Lactobacillus acidophilus

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Lac·to·ba·cil·lus ac·i·doph·'i·lus

a bacterial species found in the feces of milk-fed infants and also in the feces of older persons on a high milk-, lactose-, or dextrin-containing diet.

Lactobacillus acidophilus

Etymology: L, lac, milk, bacillum, small rod, acidus, sour; Gk, philein, to love
a bacterium present in the intestinal tract and vagina, as well as in milk and dairy products. The strain is used to manufacture a fermented milk product. Generally considered to be beneficial because it produces vitamin K, lactase, and other antimicrobial substances when ingested. See also acidophilus milk.

Lactobacillus acidophilus

A bacterium present in yogurt and in the colon of infants. It is believed by some healthcare workers that the consumption of Lactobacillus acidophilus and L bulgaricus are of therapeutic value, as they prevent the overgrowth of opportunistic and/or potentially pathogenic bacteria and fungi. Lyophilised concentrates of Lactobacillus species are available commercially, and have been used to treat canker sores, colitis, diarrhoea, halitosis, oral thrush, and yeast and other infections.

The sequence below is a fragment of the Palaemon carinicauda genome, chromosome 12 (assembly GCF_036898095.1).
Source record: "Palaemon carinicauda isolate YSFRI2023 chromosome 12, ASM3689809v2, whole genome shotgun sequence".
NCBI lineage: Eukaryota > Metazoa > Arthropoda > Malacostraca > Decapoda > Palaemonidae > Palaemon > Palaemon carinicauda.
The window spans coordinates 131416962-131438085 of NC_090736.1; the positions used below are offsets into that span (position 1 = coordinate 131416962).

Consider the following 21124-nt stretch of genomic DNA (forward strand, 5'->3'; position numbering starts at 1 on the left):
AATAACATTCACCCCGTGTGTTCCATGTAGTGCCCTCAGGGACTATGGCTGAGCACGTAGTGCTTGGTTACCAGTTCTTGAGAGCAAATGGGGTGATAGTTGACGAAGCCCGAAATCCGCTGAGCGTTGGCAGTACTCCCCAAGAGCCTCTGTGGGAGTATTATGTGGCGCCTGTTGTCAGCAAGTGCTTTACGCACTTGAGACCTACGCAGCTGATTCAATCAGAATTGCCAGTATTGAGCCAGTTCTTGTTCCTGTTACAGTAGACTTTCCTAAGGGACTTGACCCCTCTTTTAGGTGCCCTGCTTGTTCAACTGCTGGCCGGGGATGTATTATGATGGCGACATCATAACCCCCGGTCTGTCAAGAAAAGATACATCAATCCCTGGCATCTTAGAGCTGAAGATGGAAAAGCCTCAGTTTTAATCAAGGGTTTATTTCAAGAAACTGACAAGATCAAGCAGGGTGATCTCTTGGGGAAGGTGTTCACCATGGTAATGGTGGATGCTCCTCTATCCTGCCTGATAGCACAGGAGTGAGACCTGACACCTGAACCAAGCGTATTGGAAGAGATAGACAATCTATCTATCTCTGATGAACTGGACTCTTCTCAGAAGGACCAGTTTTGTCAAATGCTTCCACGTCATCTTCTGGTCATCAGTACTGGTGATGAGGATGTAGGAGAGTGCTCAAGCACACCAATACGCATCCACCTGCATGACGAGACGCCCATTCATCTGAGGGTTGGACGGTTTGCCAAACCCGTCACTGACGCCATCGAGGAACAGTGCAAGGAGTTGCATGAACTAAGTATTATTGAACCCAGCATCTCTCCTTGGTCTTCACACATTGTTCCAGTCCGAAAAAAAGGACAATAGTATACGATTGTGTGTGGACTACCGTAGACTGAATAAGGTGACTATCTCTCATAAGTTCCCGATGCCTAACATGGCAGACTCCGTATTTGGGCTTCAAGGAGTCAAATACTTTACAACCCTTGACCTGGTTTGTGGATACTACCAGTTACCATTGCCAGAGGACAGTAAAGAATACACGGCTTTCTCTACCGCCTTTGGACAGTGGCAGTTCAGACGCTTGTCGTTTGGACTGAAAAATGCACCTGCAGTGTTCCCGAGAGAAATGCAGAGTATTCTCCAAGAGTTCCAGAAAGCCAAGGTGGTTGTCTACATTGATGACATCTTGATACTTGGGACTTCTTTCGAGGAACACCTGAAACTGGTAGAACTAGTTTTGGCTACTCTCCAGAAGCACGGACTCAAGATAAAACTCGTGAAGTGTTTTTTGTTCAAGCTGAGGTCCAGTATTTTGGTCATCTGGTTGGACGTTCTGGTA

Lactobacillus acidophilus

A bacterium in yogurt, and in the colon of infants; consumption of L acidophilus may be therapeutic as it prevents overgrowth of opportunistic and/or potentially pathogenic bacteria and fungi. See Yogurt.

Lac·to·ba·cil·lus ac·i·doph·i·lus

(lak'tō-bă-sil'ŭs as'i-dof'i-lŭs)
A bacterial species found in the feces of milk-fed infants and also in the feces of older people on a high milk-, lactose-, or dextrin-containing diet.

Lactobacillus acidophilus

A bacteria found in yogurt that changes the balance of the bacteria in the intestine in a beneficial way.
Mentioned in: Strep Throat

Lactobacillus acidophilus,

Lac·to·ba·cil·lus ac·i·doph·i·lus

(lak'tō-bă-sil'ŭs as'i-dof'i-lŭs)
A bacterial species found in the feces of milk-fed infants and also in the feces of older people on a high milk-, lactose-, or dextrin-containing diet.